KEETMANSHOOP – Seaflower general manager of operations Inocencio Verde says the challenges facing Namibia requires brilliant young minds to solve and it is up to young people to come up with pragmatic solutions to these problems.
Speaking during the University of Namibia (Unam) southern campus cultural festival opening ceremony at Keetmanshoop on Thursday, he said as students who are enhancing their knowledge, they must be able to come up with innovative ways to tackle any challenges that the country faces, and therefore it is about time they start thinking big and come up with smart solutions to the nation’s problems.
Verde pointed to the current economic situation, saying as bad as it may be, this is supposed to bring the best crops of individuals to the front, individuals that will come up with solutions to the current situation instead of waiting on government to bring about solutions.
“The current economic status should bring the best crops out; individuals that will do something to make things better and not just wait for the president,” he said.
He also expressed his disappointment that after almost three decades of independence, Namibia imports most of its food items, while the //Kharas Region and Namibia at large has an agricultural potential that remains untapped, and he urged the students to change this.
“Let us enhance agriculture, we import about 80 percent of our food, can you imagine what will happen if those suppliers close their doors?” he asked.
He added that leadership still remains one of the biggest problems in Namibia and therefore each and every one should ensure that they lead positively in their own capacity and space. Verde said each and every individual is a leader and thus it is up to everyone to decide where and how they want to lead, and whether they want to lead in a positive or negative way, and urged them to make a conscious decision to live and lead in a good direction.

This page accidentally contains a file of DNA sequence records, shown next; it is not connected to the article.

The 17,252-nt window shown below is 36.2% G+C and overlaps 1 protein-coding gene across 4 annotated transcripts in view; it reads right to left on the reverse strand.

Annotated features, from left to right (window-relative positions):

“Each and every one of you is a leader and you are leading in whatever way and whatever you do – if you are leading in terms of alcohol consumption you are leading, or in terms of economic progression, you are also leading, but the leadership we want is the one that makes positive impacts in your communities,” he said.
The southern campus assistant pro-vice chancellor Dr Erold Naomab in his brief remarks said that it is important to celebrate cultural diversity as a university and he urged students to fully participate and showcase their cultures, saying this serves as a reminder to protect common core values.
He said despite cultural norms, there are unfortunately many negative attributes that are taking communities hostage, which include gender-based violence and drug and alcohol abuse, social evils that he said should not be allowed in society. “These are not our cultural norms and values and shall never take a common position of substantial equivalence to our identity – the proliferation of so-called drug hubs in our villages and towns should be rooted out,” he said.
This year’s festival is being celebrated under the theme enhancing diversity and cultural awareness.